Photo of Dr Supriya Garikipati

Dr Supriya Garikipati PhD, Cambridge (UK)

Reader (Associate Professor) in Development Economics Economics


    Public Policy and Gender

    Two prominent areas of research under this stream include:

    1) Financial Inclusion and Gender Outcomes: Dr Garikipati led a number of projects on FI supported by funding from the DFID and the Newton Trust. Offering fundamental insights into the theory of change that leads from financial inclusion to women’s empowerment, Dr Garikipati's research has influenced policy change in the microfinance sector. Her seminal work on the role of social norms in limiting women’s use of credit can be accessed here Her work highlights the importance of studying ‘processes’ that women engage in as a result of access to finance Dr Garikipati's research on the impact of using finance to enhance the value of women’s time use and social ties can be reached via She was the lead editor of a special issue in this area for the Journal of Development Studies Institutions like the UN and CGD have featured this research (; Watch a video on this research ( The policy impact of her work can be read here

    2) Menstrual Health Information and Women’s Wellbeing: Funded by ODA and EPSRC, this research draws on extensive fieldwork led by Dr Garikipati. This research highlights the role of information in inclusive and sustainable menstrual health in low-and-middle-income countries. Dr Garikipati's work on information and menstrual health policy can be accessed here; and This research has featured in a number of media outlets like The Conversation ( and Health Issues ( It became the bases for changes to India’s national guidelines on menstrual health (

    Women’s Work and Labour Market Participation

    This stream of research has been supported by DFID and the British Academy and has two main themes:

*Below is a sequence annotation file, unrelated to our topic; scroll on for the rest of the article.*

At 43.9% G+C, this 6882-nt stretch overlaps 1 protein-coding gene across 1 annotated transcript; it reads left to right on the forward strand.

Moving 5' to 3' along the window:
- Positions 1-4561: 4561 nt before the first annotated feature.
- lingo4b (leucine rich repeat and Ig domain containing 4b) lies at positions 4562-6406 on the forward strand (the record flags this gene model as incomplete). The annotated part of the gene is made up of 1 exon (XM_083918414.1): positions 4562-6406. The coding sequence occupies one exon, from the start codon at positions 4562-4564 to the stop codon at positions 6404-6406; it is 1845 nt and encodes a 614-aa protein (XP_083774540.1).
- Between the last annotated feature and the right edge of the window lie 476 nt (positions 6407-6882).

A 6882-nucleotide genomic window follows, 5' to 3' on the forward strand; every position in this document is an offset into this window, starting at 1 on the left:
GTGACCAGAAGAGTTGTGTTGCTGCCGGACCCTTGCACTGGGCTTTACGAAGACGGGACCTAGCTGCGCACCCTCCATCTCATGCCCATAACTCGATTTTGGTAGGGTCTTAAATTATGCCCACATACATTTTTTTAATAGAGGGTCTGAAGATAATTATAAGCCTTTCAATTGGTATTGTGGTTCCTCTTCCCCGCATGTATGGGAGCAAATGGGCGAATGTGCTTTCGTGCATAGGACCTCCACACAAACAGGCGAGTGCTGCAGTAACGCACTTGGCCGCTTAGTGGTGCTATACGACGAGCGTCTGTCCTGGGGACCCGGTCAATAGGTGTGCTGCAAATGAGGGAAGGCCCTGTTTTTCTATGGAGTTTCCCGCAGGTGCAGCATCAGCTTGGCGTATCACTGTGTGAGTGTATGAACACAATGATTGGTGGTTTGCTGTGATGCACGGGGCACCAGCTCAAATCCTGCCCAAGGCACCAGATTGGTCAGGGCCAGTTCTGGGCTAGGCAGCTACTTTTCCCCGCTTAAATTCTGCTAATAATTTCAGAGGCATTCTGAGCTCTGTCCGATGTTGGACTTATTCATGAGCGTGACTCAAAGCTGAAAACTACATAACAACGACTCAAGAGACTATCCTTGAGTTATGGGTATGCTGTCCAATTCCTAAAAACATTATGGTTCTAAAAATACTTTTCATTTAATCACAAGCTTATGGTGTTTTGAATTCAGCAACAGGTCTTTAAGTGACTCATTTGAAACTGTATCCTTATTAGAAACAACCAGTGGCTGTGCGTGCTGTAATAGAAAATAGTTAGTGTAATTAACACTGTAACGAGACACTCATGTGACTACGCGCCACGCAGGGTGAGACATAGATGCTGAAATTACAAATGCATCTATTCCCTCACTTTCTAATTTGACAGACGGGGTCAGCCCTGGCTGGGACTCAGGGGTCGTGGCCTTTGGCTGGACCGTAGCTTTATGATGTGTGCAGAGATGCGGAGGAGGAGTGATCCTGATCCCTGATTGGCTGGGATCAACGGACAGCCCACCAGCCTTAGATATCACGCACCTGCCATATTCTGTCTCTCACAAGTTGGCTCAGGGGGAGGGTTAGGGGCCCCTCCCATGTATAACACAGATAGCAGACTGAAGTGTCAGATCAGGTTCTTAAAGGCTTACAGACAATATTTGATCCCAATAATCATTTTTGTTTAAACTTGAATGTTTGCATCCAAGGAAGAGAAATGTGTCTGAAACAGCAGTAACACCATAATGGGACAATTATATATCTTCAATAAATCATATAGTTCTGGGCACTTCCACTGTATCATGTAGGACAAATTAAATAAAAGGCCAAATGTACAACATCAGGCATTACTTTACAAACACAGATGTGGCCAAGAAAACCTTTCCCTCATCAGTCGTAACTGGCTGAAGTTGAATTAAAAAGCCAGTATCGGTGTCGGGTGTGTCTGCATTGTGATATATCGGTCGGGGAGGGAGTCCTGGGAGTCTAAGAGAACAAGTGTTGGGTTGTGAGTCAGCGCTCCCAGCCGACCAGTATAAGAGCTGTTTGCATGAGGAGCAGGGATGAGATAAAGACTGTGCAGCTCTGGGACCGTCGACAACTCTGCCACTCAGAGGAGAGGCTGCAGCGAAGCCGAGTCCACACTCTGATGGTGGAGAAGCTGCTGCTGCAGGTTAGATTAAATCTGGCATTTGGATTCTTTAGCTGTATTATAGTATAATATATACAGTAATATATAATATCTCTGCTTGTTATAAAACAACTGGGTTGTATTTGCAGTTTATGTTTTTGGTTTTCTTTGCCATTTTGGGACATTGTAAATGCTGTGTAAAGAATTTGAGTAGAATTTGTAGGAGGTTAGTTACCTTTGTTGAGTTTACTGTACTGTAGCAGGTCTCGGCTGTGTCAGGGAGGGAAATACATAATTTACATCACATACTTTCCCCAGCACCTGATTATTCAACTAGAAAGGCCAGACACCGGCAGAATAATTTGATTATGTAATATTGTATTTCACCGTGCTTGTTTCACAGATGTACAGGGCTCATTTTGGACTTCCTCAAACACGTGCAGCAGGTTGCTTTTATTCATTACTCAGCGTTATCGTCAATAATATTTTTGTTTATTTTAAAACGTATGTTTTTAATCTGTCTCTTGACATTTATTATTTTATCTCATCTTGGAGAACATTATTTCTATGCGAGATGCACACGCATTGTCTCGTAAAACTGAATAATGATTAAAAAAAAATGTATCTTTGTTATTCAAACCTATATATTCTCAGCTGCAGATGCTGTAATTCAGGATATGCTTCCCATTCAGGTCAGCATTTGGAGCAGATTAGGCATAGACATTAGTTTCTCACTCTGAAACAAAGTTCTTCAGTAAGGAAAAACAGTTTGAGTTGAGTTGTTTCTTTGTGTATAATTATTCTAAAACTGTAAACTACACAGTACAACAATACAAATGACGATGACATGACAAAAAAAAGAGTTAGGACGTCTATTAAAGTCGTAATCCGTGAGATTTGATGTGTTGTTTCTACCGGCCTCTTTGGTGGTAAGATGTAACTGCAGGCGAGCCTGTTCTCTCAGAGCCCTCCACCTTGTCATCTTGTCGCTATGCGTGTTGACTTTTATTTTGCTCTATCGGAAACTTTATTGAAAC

1) Agriculture Work and Seasonal Migration: Dr Garikipati has long standing research interest in rural women’s work and livelihoods. Her work on feminisation of agricultural labour shows that not labour work but ownership of productive assets is what matters to rural women’s wellbeing Her work on gender and seasonal migration shows the extent of unfree labour in agriculture, especially on its gendered nature

    2) Women’s entrepreneurship: Dr Garikipati’s research examines strategies adopted by marginalised women as owners of small and medium businesses, especially their collective action to stop male corralling of productive assets. Read about entrepreneurship by marginalised women here A special issue co-edited by Dr Garikipati on these issues can be accessed here

    Women in the World Economy

    Dr Garikipati's interest is in examining how various aspects of the world economy impact on women and in turn, how women impact policy making. She has carried out a number of independent research projects in this area. Read her work on the impact of development aid on women’s empowerment here Following on from her work on financial inclusion, her work on the impact of the global microfinance industry on women can be accessed here,in,the,Global,South.pdf. Her work on female leadership in managing the COVID-19 pandemic published by CEPR and the World Economic Forum accessed here, drew much media attention. A WEF video on this work gathered over a million views in just the first few days

    This work also featured in Forbes, in the Independent (, the Guardian (, the quartz (; Vogue Magazine ( and News24 ( Watch a short video prepared by The Telegraph featuring this research here

    Research Grants

    Period Poverty in the UK


    December 2019 - May 2020

    Do Comprehensive Development Programmes Matter


    May 2019 - December 2021

    Increasing ‘Unfreedom’ of India’s Female Agricultural Labour: The Role of the Household


    October 2009 - March 2011